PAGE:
For years, stores in China have been selling fake Gucci goods that are intended to be burned and offered to the dead. And Gucci is now trying to put an end to it.
According to QZ, the Italian fashion house has sent a warning to shopkeepers who sell paper effigies that look like its products, which include everything from handbags to shoes. Though the paper knockoffs are sold year-round, they’re most popular during the Qingming "tomb-sweeping" festival that takes place in early April. It’s a time when the Chinese honor the deceased, and it involves the burning paper replicas so they can be delivered to those in the afterlife. Paper iPhones, paper bottles of liquor, paper cars, and paper luxury bags are some of the most common.
“We want to prevent the public thinking mistakenly that Gucci is selling funeral products,” Gucci’s parent company, Kering, said in a statement to the Financial Times. “As a brand we have to defend our intellectual property.”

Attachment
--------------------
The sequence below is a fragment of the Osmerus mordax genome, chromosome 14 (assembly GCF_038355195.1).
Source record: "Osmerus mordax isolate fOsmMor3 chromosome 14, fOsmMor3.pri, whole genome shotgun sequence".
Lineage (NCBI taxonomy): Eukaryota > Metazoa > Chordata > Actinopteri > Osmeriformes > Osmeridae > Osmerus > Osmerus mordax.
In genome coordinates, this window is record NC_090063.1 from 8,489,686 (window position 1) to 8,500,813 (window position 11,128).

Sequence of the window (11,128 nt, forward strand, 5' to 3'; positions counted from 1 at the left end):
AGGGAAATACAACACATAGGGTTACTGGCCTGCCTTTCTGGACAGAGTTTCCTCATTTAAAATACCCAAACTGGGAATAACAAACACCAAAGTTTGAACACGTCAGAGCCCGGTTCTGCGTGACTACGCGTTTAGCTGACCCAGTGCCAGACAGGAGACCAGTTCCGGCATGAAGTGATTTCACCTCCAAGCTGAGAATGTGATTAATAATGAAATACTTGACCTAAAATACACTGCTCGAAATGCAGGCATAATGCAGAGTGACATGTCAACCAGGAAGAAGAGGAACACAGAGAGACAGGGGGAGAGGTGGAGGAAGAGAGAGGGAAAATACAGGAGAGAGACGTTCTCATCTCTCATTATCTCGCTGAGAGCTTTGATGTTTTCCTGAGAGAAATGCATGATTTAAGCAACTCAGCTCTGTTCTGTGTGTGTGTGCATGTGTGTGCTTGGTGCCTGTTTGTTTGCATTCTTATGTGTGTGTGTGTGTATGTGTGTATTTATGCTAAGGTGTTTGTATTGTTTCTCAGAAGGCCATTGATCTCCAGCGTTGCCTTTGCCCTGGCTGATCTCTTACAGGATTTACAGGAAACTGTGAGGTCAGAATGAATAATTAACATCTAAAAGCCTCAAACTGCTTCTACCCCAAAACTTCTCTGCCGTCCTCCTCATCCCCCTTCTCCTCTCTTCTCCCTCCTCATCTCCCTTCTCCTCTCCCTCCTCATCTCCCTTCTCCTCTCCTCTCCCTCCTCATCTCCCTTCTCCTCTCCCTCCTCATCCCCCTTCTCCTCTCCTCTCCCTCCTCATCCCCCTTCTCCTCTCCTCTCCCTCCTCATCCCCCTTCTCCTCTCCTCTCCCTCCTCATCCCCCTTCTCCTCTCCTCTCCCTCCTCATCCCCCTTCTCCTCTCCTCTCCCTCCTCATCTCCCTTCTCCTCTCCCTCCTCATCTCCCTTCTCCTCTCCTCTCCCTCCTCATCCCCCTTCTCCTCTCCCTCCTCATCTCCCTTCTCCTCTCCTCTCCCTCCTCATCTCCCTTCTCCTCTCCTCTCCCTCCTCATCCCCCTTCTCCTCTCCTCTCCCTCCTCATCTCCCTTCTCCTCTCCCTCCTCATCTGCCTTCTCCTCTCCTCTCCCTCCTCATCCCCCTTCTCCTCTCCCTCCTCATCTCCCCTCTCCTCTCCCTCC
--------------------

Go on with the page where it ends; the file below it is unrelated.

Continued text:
As of now, Gucci Hong Kong has not taken any legal action against the shopkeepers; it’s only sent out letters asking the stores to stop selling paper fakes.
UPDATED 5/6/16: Following backlash over the warnings, Kering has issued an apology. It stated that the company and Gucci “would like to reiterate their utmost respect with regards to the funeral context. We regret any misunderstandings that may have been caused and sincerely apologize to anyone we may have offended through our action.”
According to WWD, the letters were sent as part of a global intellectual property protection effort and they will not pursue and legal action or compensation from the store owners, since they "trust that the funeral store owners did not have the intention to infringe Gucci’s trademark."